Why Did the Bridge Fall?

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Minneapolis Star Tribune / MCT / Landov

A rescue worker prepares to search a submerged vehicle as the eight-lane Interstate 35W bridge in Minneapolis, Minnesota

It may take several days to figure out how many people died in Wednesday's collapse of the I-35W bridge in Minneapolis — the official toll has hit five, but nobody expects it to stay there. Between 20 and 30 people are still missing, and while some of them may be lying in hospitals, unconscious and unidentified, plenty of cars are still submerged in the Mississippi River. Anyone trapped inside — and there are such people — is no longer alive. So recovery crews are picking their way carefully around the twisted steel and broken concrete that could shift without warning in the muddy current.

Investigators, meanwhile, from the National Transportation Safety Board (NTSB) and from a private firm of forensic engineers hired by the state of Minnesota, have already arrived to begin trying to figure out what happened. NTSB chairman Mark Rosenker told reporters Thursday evening that the agency plans to use a special risk-analysis software program that will allow investigators to study each functional element of the Minneapolis span. According to Rosenker, the program "can take away every element of the bridge in a computer model, until it falls down." The hope is that the virtual facsimile will help illuminate which component ultimately failed.

That might not be easy. Sometimes a bridge collapses for glaringly obvious reasons — being whacked by a barge, for example. That's what knocked down Florida's Sunshine Skyway bridge in 1980, killing 35 people, and the I-40 bridge near Webbers Falls, Oklahoma, in 2002, killing 14, and a causeway in Louisiana in 1964, killing 14.

But in other cases — the Mianus River Bridge in Connecticut (three dead in 1983) or the Silver Bridge, spanning the Ohio River between Ohio and West Virginia (46 dead in 1967) — the cause is far more subtle. The former was triggered by metal fatigue in a single steel pin: when it finally failed, the loss of support transferred excess stress on other parts, which couldn't handle it, failing in turn. The latter was finally traced, again, to a single piece of metal, which had been forged with a tiny, unnoticed crack that weakened further with corrosion.

Corrosion may have played a role here as well: the Minneapolis bridge — what's known as a deck steel truss bridge — was a concrete roadway supported by gridwork of steel. "When you use both concrete and steel like this," says William Miller, an expert on bridge engineering at Temple University in Philadelphia, "there can be chemical reactions going on where these two very different substances meet. This is especially a problem in extreme climates where water can get into the cracks between supports, freeze and expand and cause a huge amount of damage." Beyond that, says Miller, "concrete is a very forgiving material, and so it can stand up to a lot of cracking and wear. Steel on the other hand, cannot." In a place like Minnesota, where road crews dump corrosive ice melter on roadways by the ton in winter, the problem is even worse.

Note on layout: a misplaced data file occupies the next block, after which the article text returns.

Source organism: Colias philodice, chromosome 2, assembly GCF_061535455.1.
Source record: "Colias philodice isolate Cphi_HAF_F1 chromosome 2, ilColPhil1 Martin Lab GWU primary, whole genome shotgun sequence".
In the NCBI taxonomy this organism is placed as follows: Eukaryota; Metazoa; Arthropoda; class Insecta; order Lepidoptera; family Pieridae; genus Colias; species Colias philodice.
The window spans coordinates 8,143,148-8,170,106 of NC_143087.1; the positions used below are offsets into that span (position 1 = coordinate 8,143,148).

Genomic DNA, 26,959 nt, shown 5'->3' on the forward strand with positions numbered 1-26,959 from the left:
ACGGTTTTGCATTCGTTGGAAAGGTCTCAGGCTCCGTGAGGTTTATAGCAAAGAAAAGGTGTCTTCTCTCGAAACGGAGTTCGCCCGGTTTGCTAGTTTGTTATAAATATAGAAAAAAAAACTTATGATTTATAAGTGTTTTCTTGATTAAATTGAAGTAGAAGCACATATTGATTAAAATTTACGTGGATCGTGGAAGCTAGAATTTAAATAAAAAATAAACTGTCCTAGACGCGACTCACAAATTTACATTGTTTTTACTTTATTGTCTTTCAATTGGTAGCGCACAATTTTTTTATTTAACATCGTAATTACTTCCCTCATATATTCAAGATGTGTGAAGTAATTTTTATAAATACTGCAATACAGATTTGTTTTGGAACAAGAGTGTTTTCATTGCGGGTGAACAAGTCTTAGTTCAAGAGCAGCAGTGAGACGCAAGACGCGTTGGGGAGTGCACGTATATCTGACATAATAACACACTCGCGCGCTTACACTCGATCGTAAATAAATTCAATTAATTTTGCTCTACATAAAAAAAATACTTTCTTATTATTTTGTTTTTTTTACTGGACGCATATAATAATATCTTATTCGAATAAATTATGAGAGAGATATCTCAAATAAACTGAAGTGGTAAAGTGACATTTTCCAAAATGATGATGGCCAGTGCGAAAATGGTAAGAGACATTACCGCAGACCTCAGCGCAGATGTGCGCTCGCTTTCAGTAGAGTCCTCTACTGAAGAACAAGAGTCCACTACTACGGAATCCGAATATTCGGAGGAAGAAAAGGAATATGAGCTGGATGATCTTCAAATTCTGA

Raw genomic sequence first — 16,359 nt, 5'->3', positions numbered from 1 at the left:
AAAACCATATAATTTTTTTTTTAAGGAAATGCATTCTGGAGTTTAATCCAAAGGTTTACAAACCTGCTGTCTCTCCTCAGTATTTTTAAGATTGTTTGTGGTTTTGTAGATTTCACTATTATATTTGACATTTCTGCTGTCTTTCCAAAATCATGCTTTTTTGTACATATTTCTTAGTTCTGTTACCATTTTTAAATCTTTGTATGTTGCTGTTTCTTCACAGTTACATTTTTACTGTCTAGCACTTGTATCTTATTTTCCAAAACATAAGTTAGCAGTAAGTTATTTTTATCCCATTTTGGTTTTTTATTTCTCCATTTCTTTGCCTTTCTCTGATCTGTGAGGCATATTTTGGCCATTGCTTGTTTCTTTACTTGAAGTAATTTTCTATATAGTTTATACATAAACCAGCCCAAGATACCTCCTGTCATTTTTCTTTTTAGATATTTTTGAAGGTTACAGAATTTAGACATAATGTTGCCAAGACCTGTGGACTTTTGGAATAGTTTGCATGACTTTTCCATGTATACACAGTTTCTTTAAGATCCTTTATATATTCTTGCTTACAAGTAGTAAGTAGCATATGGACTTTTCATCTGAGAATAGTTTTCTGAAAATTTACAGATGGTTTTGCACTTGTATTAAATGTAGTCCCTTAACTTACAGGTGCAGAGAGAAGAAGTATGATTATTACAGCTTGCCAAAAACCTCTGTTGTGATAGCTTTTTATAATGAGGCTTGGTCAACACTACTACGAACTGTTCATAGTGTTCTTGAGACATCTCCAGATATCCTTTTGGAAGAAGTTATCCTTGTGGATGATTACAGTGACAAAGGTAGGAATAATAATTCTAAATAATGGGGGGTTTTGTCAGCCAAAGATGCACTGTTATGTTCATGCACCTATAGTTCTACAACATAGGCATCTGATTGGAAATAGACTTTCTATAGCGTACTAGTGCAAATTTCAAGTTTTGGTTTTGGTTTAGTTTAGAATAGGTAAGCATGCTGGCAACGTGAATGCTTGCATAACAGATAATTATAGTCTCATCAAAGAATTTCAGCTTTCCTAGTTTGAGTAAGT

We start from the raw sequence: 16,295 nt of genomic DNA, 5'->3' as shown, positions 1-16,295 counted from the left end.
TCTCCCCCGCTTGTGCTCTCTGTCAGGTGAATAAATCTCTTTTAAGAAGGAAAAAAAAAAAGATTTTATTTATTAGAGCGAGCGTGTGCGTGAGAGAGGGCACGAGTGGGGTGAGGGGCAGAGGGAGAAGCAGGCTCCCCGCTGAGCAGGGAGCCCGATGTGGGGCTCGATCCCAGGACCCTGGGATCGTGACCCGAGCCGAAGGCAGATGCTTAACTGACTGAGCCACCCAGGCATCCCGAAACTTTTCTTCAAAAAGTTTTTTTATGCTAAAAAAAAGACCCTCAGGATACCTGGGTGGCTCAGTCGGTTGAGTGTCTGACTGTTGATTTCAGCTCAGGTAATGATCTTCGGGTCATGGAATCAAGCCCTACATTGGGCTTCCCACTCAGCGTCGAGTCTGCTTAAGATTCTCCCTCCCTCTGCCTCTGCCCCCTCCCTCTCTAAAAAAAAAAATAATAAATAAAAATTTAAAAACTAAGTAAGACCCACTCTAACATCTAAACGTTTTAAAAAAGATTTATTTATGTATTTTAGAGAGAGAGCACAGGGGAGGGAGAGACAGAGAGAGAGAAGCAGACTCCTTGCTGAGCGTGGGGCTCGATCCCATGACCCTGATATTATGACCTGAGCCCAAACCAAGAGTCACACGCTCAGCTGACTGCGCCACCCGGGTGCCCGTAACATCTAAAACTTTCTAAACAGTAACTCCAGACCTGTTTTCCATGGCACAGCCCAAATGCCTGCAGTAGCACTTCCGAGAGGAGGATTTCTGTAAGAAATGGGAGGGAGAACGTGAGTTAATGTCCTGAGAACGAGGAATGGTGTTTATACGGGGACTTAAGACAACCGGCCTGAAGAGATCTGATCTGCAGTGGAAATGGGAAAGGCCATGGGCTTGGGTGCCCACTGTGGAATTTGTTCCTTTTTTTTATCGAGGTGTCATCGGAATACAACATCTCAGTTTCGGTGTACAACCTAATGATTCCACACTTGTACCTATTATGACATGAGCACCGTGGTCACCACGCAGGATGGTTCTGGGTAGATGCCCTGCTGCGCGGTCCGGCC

But since civil engineers know all this, how come they didn't spot the weak points? It may well be that the real breaking point was hidden, or simply wasn't obvious under normal inspection. In fact, as everyone knows by now, the bridge was deemed "structurally deficient" starting in 1990. That didn't result in an emergency repair order, but rather an intention to replace the bridge by 2020 — not unusual, evidently, since the designation doesn't suggest imminent danger. According to Minnesota Gov. Tim Pawlenty, speaking Thursday afternoon at a press conference, there are no fewer 70,000 to 80,000 bridges in the U.S. in the same category; at least another 80,000 are considered "functionally obsolete," or not up to current design standards, another label that fails to testify to a structure's safety for travel.

It would be so expensive to fix hundreds of thousands of bridges that it's just not going to happen. But these numbers highlight the problem of the nation's infrastructure. No word is likely to make taxpayers' eyes glaze over more quickly. As a result, officials at all levels of government tend to defer maintenance on bridges and roadways; the voters wouldn't stand for the required expenditures, estimated at more than $9 billion a year. They might, however, be willing to pay for more frequent and thorough inspections, which could distinguish the structurally deficient bridges in imminent danger of failure from those that aren't.

In Minnesota, Gov. Pawlenty announced an immediate emergency round of inspections of all of the state's bridges, starting with the three that have the same structure as the crumbled Minneapolis span.

"The country is behind on infrastructure, and improvements need to be made," Pawlenty told reporters. "Anyone who looks at the national picture or the national statistics and says we don't have problems would be naive."

With reporting by Maxwell Bryer